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The Trainspotting Scene That Went Too Far

It's hard to argue that there are many films that linger in the collective memory of audiences while also conveying a message about the difficult subject matter surrounding youth and addiction more than Danny Boyle's gritty, impactful, and decade-defining 1996 film "Trainspotting."

Based on Irvine Welch's novel of the same name, Boyle's film made an indelible cultural imprint on the independent cinema world of the '90s and was hailed by some as the best movie of 1996. To this day, it remains an important component of cinema history. Centering on Renton (played by Ewan McGregor) and his group of heroin-addicted friends living in Edinburgh, Scotland, the film's 90-minute runtime frenetically takes us through the haphazard lives of these characters trying to find their way — and their next score.

There are more than a handful of scenes that are ripe with shock and awe (for example, the infamous toilet scene), but there is one particular moment that is extremely hard to handle. Here is the "Trainspotting" scene that went too far.

A baby dies from neglect

The realistic scenes showing Renton and his friends shooting up are distressing to watch. Swanney (Peter Mullan), the drug dealer from whom Renton and his friends usually get their drugs, has an apartment that serves as the main space where they spend most of their days in a drug-addled euphoric state.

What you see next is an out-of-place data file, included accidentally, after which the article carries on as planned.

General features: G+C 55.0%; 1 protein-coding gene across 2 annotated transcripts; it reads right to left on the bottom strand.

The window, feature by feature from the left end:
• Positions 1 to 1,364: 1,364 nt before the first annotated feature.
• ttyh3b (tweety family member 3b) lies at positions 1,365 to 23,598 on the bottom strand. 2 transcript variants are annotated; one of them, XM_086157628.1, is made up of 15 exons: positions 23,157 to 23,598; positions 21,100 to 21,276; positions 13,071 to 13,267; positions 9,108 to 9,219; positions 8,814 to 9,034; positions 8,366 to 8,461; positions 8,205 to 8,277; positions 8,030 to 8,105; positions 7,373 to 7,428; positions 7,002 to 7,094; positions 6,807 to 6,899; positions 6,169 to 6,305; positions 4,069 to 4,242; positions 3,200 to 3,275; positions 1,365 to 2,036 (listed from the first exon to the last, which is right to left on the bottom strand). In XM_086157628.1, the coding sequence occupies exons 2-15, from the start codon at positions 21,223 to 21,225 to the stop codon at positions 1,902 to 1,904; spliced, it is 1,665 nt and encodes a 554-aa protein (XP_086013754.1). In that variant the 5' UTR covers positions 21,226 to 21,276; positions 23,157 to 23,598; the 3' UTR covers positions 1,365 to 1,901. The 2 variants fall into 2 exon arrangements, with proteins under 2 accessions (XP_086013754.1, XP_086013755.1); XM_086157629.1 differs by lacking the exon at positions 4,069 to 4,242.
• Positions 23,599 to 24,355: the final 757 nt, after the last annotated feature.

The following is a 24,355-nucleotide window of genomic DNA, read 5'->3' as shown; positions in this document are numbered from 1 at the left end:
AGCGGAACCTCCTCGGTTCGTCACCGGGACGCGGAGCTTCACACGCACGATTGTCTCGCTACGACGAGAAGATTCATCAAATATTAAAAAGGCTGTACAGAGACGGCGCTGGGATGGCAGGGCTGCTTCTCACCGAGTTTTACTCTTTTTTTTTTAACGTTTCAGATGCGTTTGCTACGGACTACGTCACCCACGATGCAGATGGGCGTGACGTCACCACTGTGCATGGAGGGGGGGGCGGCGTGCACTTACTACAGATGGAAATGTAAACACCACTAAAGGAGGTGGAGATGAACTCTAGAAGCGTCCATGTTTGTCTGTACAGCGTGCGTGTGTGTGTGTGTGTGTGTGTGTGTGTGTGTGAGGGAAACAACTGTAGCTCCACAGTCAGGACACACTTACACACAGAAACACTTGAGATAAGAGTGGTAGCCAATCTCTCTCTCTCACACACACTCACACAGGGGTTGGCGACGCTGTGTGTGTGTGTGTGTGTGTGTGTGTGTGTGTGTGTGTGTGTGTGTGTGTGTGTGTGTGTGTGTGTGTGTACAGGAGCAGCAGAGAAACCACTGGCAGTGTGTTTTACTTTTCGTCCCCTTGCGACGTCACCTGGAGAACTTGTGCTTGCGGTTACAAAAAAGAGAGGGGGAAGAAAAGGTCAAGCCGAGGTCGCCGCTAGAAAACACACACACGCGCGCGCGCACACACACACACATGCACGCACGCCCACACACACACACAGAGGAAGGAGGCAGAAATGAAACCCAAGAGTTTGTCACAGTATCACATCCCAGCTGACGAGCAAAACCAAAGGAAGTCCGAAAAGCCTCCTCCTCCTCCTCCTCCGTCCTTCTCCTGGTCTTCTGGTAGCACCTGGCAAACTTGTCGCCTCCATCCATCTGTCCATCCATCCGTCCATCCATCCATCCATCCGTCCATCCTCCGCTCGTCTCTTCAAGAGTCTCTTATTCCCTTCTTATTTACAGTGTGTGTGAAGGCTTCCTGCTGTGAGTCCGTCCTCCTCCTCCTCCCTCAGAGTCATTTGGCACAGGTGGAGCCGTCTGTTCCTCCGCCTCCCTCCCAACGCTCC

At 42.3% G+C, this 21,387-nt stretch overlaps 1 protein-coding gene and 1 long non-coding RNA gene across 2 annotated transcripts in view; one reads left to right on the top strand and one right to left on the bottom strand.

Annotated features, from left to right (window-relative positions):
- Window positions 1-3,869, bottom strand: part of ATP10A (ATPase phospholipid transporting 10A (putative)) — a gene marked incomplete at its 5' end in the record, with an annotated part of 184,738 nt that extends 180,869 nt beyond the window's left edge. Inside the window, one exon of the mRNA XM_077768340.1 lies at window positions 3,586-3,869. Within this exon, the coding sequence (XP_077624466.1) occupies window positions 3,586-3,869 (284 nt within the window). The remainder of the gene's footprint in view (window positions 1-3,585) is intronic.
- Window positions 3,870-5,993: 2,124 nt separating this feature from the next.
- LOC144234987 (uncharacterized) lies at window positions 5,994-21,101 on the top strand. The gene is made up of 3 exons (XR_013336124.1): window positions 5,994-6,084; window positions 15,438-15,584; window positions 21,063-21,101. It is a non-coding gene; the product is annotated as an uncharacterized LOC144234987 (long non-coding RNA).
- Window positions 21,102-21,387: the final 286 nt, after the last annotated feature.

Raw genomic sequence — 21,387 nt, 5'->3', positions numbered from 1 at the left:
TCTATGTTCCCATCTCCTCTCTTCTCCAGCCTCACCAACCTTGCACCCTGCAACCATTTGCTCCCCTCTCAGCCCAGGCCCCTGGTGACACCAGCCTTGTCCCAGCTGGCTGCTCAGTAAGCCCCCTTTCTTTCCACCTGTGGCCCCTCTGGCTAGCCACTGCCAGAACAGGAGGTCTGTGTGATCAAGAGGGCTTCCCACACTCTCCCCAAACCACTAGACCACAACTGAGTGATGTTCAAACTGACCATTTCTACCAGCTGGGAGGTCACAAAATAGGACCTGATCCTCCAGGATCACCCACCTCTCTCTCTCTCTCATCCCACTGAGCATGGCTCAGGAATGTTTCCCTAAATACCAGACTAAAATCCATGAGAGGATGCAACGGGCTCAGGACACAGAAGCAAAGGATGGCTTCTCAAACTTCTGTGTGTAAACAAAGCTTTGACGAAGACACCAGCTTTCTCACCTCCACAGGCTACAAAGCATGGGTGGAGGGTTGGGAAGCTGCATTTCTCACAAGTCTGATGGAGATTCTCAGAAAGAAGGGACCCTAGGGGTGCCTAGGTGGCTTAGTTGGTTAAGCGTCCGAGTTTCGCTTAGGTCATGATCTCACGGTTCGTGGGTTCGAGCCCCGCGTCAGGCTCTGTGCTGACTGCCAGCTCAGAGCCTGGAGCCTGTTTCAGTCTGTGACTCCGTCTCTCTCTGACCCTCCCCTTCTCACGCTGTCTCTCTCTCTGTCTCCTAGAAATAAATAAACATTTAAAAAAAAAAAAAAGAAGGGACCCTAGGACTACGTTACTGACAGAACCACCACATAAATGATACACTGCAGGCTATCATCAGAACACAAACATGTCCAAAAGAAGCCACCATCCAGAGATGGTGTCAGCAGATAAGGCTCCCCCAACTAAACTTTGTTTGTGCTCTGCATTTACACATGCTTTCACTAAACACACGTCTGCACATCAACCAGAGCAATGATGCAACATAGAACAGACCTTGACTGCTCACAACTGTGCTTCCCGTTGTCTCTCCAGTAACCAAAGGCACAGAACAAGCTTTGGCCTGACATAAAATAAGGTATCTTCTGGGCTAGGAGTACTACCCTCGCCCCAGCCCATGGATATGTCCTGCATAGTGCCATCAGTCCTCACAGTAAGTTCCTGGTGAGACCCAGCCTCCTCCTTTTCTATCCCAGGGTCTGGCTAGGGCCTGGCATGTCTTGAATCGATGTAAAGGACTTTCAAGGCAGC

During one of their frequent sessions of mainlining heroin at Swanney's, everybody is woken up by intense screaming. One of the apartment's tenants, Allison (Susan Vidler), is wailing at the discovery of her baby's lifeless body in a crib. Redditor u/zero_defects said that seeing them "discover their grotesquely discolored baby was like a kick to the chest" and u/[deleted] said that "As a recovering pain killer addict and the mother of a toddler, I have only been able to watch that movie once because of that scene."

The reactions of each character witnessing the disturbing sight of a deceased infant are why this scene is especially tragic when compared to every other scene in the film. Sick Boy (played by Jonny Lee Miller) is hit the hardest, as he decides to become a changed person after experiencing the painful reality of loss and the unalterable effects of addiction, while the only way Renton deals with it is to get high.

If you or anyone you know is struggling with addiction issues, help is available. Visit the Substance Abuse and Mental Health Services Administration Website or contact SAMHSA's National Helpline at 1-800-662-HELP (4537).